My thanks again to Barbara who managed to see the very thing at Port Eliot that I had been meaning to and kept missing, so I am very grateful to her for this report...
"The Big Dining Room will be open throughout the festival. The exhibition St Germans and the Great War will be on display, curated by Michael Howells and Catherine St Germans, it commemorates the men of St Germans who fell in the First World War and tells the story of Mousie St Germans and the life on the Estate at that time.." [Festival Programme]
In contrast to the noise and colour and folderols of the Port Eliot Festival the St Germans family set aside a room for quiet reflection with a poignant display of their own marking the lives of members of the household and of the estate.
Display Cases tell the stories of lives lost
Each board records a man's life, his work or relation to the estate, his regiment and where he fell.
One soldier who survived the debacle was John Cornwallis Eliot, 6th Earl of St Germans. This was fairly unusual as
"The First World War had a devastating impact on the British upper classes. Those sons of the British upper classes fortunate enough to survive the First World War returned to find a country in a state of flux and their place in it no longer automatically assured. Their diminished numbers — until late 1917 the upper classes suffered proportionately greater losses in the fighting than any other class — ensured that a resumption of the prewar status quo was physically impossible." [source]
The current (10th) Earl of St Germans writes :
"John Cornwallis Eliot, 6th Earl of St Germans was born in 1890 in London. He was known as "Mousie" by family and friends, yet he was certainly not a mousie little man. He was 6'2" and by all accounts extremely athletic and handsome. He easily established a reputation as that of a charming person. He was recorded as "an amateur comedian of no mean ability and frequently entertained the company at private social gatherings.
Having attended the Royal Military College, Sandhurst, he was commissioned into the Scots Guards. Later he became a Captain in the 2nd Dragoons of the Scots Greys and fought at the front during WW1. He fought throughout France and Flanders, including at the Somme and Ypres. He was awarded the Military Cross in recognition of several acts of gallantry, was severely wounded and sent home. Being declared unfit for active service he spent the rest of the War on military duty in various barracks around southern England."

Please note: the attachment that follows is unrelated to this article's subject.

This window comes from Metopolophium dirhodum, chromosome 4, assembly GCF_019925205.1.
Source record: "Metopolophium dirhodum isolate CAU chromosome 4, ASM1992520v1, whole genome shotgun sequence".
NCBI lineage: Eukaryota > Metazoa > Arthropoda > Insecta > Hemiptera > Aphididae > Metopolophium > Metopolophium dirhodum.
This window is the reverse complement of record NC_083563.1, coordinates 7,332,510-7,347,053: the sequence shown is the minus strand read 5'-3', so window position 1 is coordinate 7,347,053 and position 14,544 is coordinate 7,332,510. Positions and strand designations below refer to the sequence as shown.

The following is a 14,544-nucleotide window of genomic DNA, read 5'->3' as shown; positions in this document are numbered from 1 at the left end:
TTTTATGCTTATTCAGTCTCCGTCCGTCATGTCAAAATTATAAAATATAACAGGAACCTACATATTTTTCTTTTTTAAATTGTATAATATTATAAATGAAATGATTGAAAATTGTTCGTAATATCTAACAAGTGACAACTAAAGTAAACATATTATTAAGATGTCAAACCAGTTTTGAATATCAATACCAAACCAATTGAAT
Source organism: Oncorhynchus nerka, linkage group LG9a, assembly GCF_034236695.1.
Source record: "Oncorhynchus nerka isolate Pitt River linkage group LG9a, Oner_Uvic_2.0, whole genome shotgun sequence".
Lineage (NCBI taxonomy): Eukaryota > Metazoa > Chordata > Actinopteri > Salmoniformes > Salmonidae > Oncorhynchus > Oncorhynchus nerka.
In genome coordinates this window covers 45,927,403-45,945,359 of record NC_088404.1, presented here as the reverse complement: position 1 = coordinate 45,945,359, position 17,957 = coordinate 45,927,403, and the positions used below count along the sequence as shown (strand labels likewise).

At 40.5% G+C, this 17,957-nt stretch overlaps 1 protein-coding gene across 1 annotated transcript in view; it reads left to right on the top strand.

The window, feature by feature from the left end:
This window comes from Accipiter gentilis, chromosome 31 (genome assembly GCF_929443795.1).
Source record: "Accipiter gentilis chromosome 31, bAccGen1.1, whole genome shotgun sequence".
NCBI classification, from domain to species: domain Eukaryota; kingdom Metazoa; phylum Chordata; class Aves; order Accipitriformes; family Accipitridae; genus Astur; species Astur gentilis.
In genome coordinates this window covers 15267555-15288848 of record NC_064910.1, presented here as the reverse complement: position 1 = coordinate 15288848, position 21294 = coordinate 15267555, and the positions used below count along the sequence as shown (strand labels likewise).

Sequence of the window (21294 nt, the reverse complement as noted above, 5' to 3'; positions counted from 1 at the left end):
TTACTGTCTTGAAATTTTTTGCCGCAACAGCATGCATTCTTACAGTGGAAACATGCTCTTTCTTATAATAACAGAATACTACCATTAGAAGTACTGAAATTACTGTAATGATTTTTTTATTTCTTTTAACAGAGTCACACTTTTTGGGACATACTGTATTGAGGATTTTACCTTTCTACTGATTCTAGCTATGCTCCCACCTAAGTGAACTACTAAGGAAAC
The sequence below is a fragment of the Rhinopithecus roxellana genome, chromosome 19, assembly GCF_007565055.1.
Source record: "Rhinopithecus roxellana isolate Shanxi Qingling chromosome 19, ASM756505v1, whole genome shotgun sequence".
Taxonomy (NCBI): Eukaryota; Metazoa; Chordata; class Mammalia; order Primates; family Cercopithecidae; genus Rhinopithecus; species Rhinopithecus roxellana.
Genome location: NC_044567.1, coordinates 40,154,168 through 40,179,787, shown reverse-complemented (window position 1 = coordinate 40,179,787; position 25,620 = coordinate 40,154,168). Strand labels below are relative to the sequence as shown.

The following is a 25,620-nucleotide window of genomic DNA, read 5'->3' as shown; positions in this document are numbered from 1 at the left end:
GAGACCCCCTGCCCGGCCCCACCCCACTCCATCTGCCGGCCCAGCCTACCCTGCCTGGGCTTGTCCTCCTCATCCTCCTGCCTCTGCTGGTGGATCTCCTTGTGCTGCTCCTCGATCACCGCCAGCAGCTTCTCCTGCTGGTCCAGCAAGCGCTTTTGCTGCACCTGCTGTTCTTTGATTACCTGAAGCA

Mousie's kit-bag survived in the attics and was found just last year. It takes pride of place in the display as an example of a tangible link with one who served his country alongside men of all ranks and classes in that terrible conflict which began just 100 years ago this month.
dovegreyreader footnote...what is it that makes the sight of a returned bag or case so utterly poignant??
Bookhound and I visited Lanhydrock again recently, the home of the Robartes family cited by Peter Beacham,( one of our guests on Sunday) as one of Cornwall's most wealthy and influential families. We had gone specifically to see son Tommy Robartes valise, returned from the Front following his death and only found in the attics at the house in recent years...more about that and Tommy's death as November approaches.
And my thanks again to Barbara for this report.